How to use the Pantone guide when working with design and print | A review of the print industry colour referencing system, Pantone with an explanation of spot colours and 4-colour process.
Understanding colour is one of the most important elements of branding. Corporates spend millions on research before deciding on their marketing objectives and rolling out a carefully thought out plan, which will target the specific audience in mind. Colour plays a major part in that decision and draws on emotions, which ultimately gives a visual perception helping us make decisions.
Matching colour throughout the brand on different substrates is a headache for most designers and marketers. It is important to understand the colour referencing each industry adopts, how it is used and how it can benefit you the most.
In the printing industry we use Pantone, which is a system for defining colour and inks. Pantone inks are the worldwide standard adopted to print on paper or board.
Each colour has a unique code called a Pantone Reference, which is used to define the colour that the designer and printer understand. There is an industry guide for these colours called a Pantone Reference Guide, which is a swatch of all the available colour as shown in the title of this article.
Using Pantone, in theory you can be confident that whether a brochure is printed in England, Asia or Australia, etc it will look the same.
It should be noted that slight colour variations can occur depending on different papers the ink is printed on, printing process and press used to produce the literature. This is due to limitations in technology and is discussed further here.
Spot Colours & CMYK (Process) Colours
Pantone colours can be used in different ways within the printing process.
A spot colour is a single colour individually printed on to paper and was the original method of printing devised hundreds of years ago.
Alternatively, and which is the standard expectation today Pantone colours can be printed by using four spot colours cyan, magenta, yellow and black. Mixing these four process colours can enable the reproduction of over 3,000 colours and covers the majority of individual spot colours available within the Pantone Range. This printing process is known as either CMYK colour, Process Colour, the 4 Colour Printing Process or Full Colour and is used to produce to everything from graphics, images and text on the page.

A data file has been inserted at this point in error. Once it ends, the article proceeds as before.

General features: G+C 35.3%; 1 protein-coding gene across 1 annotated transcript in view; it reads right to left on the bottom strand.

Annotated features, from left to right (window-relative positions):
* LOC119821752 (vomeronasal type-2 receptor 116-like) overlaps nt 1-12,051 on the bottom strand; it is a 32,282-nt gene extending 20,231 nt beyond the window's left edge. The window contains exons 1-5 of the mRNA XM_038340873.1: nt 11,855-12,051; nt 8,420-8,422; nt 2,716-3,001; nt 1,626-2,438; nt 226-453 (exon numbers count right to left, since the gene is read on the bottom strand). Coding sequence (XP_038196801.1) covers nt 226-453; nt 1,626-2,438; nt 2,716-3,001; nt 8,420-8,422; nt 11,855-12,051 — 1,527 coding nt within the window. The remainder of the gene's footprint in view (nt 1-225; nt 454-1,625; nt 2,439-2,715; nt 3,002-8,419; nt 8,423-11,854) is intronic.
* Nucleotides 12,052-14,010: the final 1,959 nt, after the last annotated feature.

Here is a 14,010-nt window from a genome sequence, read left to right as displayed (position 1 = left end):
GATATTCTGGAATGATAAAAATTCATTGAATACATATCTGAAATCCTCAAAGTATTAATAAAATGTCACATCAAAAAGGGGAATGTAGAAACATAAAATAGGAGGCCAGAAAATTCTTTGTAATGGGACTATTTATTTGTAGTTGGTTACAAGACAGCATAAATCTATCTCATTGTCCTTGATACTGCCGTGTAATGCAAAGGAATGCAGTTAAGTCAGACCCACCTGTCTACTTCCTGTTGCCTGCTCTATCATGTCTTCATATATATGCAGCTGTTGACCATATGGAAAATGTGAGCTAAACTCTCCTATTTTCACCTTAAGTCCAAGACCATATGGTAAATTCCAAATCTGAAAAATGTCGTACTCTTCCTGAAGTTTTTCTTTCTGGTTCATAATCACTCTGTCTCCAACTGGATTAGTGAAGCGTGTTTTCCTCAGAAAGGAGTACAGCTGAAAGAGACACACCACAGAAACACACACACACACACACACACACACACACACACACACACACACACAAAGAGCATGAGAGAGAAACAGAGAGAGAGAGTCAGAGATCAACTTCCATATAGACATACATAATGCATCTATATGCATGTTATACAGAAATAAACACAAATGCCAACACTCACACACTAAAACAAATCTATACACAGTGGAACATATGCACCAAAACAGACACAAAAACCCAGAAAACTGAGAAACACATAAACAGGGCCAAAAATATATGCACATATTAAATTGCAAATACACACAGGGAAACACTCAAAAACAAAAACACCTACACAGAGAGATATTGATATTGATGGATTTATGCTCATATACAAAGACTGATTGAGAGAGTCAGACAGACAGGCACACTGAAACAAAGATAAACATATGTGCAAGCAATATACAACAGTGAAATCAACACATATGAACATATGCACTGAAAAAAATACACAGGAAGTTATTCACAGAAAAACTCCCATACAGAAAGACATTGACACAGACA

There are limitations to full colour printing as some colours cannot be reproduced exactly, such as oranges, metallic colours and fluorescents. For a better understanding see our article on Avoiding the pitfalls of Pantone and CMYK reproduction
Using Pantone Reference Guides & Swatches
Using Pantone at the design stage
Most designers will use Adobe Creative Suite at the design for print stage. Packages common for setting up documents for printing include Indesign, Illustrator and Photoshop. All these packages have built in colour swatches so that artwork can be set up using the Pantone colour standard. There are other industry standards such as Quark.
Avoid using Microsoft packages such as Word or PowerPoint, they are not industry compatible and your results won’t be guaranteed.
It can be useful to refer to a Pantone book (Swatch) during the design process, which can be purchased from most good graphics retailers. This is advisable due to the limitations of what a screen is able display. The screen is unable to reproduce the colours that will be printed on press as it displays using RGB colour and not CMYK – avoiding the pitfalls of Pantone and CMYK reproduction explains more about this.
Pantone books aren’t cheap, but depending on how often you need to refer to Pantone Colours it can be a worthwhile investment. You can always ask your designer or print partner for further help and advice.
The use of Pantone swatches during printing
Commercial Printers will often refer to pantone swatches during the printing process alongside the press technology. A Pantone swatch is used as a quick reference to ensure the colours on the printed sheet are as required by the customer.
The latest presses have colour measurement systems which can scan a printed sheet during the printing process, this scan is then used to adjust the press settings accordingly, ensuring accuracy of colour reproduction through production.
Understanding Pantone references
If you refer to Adobe software or a Pantone Swatch you will be able to find the reference number or colour breakdown of the colour ink you are interested in. There is a reference for the spot Pantone colour as standard and if you are looking to create a specific colour using the 4-colour printing process you will find percentage (%) breakdowns for all 4 CMYK colours, which equates to how this colour will be printed to achieve the desired result.
Here is an example of CMYK on the right, with solid colour on the left with RGB and HTML with tints of the CMYK process colours below.